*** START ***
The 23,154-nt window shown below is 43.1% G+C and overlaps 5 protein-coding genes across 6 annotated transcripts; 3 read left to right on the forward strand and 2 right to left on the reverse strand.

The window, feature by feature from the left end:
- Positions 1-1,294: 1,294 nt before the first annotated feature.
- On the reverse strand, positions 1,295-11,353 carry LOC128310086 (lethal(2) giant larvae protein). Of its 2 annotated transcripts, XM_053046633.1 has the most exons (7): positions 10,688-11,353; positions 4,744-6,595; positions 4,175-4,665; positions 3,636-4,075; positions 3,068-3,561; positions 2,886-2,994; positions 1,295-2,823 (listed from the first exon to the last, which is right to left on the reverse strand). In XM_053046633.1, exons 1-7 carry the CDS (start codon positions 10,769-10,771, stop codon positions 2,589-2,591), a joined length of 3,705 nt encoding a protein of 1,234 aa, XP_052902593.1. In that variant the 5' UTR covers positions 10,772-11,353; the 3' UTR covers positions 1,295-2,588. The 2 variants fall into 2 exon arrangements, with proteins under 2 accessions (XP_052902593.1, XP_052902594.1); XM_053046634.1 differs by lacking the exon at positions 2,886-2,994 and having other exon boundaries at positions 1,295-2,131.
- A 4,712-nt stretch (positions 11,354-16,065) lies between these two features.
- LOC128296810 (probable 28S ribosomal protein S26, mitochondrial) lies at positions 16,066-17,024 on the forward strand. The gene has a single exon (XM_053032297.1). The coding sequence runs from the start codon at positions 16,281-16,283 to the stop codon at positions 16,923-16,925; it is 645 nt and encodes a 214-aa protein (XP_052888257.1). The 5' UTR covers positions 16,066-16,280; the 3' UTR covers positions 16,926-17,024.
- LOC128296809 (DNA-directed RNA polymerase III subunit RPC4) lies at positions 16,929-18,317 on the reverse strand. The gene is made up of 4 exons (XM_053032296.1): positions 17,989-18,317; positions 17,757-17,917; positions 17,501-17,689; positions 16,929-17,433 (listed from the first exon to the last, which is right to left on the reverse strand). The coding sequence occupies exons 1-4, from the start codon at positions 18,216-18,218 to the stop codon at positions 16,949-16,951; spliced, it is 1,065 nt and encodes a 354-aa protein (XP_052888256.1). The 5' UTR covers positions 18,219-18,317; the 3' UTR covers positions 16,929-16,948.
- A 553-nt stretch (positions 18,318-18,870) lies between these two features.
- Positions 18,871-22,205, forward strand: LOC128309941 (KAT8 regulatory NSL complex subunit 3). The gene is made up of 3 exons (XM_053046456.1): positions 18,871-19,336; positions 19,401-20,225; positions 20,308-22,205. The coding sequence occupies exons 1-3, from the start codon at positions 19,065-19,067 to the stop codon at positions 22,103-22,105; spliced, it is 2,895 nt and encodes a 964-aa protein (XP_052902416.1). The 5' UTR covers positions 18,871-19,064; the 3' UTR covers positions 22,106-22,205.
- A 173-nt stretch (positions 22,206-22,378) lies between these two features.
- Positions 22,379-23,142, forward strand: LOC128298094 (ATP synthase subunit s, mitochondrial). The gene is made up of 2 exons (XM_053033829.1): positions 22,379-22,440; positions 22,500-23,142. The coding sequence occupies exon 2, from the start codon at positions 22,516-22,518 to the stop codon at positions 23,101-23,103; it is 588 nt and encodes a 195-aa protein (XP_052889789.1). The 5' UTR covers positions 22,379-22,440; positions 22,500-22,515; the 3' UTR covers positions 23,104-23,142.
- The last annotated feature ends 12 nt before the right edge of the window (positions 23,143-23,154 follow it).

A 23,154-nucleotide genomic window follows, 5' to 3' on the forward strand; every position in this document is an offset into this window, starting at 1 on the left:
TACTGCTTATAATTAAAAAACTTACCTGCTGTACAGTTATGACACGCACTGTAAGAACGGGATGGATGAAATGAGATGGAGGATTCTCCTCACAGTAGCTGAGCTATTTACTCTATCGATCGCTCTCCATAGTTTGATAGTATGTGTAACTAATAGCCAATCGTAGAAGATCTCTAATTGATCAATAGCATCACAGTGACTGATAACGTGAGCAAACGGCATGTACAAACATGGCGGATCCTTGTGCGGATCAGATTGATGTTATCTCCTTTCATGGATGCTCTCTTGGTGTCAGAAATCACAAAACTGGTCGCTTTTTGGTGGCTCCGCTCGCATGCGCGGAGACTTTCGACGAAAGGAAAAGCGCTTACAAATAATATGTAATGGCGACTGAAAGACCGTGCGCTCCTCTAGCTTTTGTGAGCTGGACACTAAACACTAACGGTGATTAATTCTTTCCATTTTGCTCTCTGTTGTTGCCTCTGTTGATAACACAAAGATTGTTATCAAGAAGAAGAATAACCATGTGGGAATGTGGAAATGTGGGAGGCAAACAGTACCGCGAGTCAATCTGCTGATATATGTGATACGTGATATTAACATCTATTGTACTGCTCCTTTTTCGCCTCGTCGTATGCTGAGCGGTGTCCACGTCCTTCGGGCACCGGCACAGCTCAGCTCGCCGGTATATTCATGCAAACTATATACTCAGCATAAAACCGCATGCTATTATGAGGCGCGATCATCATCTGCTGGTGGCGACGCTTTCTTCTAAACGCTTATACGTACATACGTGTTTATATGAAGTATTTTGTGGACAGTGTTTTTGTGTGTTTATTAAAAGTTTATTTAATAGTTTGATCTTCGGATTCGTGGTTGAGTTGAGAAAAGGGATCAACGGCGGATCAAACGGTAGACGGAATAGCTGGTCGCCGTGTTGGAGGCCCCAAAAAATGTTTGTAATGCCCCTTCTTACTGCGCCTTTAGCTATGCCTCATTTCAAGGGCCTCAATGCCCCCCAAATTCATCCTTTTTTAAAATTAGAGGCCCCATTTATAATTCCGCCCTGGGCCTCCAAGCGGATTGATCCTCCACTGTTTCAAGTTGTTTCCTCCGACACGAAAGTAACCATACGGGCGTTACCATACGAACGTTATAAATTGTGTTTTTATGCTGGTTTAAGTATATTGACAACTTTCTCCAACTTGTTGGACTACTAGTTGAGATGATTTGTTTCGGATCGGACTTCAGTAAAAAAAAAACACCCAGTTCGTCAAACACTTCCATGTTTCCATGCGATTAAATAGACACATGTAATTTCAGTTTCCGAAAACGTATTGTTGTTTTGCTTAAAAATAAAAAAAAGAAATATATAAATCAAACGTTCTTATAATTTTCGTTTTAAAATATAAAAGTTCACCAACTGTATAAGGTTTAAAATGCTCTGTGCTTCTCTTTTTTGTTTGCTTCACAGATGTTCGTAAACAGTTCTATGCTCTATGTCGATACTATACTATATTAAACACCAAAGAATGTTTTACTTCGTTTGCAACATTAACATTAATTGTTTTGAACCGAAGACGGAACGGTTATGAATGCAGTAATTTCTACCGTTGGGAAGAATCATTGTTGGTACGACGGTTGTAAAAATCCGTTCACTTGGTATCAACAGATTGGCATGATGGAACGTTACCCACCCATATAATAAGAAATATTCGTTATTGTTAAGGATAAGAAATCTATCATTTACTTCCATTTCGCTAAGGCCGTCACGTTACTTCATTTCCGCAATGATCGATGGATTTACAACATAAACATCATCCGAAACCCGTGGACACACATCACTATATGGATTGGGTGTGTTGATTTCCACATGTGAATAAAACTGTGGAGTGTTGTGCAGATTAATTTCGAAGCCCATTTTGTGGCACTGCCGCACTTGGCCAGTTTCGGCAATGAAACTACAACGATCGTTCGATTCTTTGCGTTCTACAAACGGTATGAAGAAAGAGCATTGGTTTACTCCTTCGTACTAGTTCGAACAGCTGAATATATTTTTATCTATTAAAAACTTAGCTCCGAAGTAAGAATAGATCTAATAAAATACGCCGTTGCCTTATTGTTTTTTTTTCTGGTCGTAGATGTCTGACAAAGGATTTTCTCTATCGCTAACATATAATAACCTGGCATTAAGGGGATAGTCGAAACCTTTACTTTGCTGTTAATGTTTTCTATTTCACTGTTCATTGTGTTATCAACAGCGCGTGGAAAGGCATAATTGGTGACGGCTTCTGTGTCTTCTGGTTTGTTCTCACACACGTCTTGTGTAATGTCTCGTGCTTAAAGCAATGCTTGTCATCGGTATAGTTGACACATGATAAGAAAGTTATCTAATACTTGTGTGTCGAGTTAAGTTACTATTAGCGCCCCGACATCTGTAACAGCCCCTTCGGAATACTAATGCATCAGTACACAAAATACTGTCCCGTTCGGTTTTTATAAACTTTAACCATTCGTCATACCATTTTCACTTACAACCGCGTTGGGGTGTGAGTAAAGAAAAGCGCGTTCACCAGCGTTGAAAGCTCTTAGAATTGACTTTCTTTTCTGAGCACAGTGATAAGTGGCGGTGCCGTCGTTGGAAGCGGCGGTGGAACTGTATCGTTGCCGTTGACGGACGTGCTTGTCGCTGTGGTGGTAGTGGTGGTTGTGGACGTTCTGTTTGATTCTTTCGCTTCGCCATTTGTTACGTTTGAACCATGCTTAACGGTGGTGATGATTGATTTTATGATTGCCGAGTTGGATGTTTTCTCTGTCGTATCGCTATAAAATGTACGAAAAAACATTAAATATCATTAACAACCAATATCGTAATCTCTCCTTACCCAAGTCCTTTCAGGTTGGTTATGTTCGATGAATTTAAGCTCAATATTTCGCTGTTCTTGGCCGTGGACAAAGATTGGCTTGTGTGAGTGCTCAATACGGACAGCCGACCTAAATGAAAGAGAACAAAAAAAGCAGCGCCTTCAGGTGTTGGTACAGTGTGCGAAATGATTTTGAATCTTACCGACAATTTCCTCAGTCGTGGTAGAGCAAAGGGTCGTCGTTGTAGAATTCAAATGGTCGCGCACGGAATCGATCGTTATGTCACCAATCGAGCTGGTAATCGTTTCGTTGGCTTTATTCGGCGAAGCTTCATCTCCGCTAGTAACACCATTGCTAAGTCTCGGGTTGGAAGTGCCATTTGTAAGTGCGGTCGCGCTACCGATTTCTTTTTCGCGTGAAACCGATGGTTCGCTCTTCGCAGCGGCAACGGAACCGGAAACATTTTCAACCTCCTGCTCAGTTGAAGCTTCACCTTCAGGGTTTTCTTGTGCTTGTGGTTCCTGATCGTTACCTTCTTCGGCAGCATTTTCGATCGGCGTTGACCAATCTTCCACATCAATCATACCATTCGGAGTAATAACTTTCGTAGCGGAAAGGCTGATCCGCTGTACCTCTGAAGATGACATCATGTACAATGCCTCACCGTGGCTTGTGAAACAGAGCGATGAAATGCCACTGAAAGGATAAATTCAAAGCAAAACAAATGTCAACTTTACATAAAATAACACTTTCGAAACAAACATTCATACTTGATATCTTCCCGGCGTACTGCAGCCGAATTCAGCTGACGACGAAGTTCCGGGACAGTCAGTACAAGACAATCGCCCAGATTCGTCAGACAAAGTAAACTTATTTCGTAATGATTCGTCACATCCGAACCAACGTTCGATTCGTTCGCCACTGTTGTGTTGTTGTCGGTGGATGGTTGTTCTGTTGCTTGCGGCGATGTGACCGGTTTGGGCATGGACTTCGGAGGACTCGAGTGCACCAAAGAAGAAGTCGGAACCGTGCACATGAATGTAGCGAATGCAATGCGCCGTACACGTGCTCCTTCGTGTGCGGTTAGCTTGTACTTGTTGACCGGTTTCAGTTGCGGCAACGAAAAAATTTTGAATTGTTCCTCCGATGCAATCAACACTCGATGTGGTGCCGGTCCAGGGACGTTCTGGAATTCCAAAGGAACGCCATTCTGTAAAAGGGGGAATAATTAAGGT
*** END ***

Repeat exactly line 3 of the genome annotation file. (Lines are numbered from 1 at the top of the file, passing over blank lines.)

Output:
- Positions 1-1,294: 1,294 nt before the first annotated feature.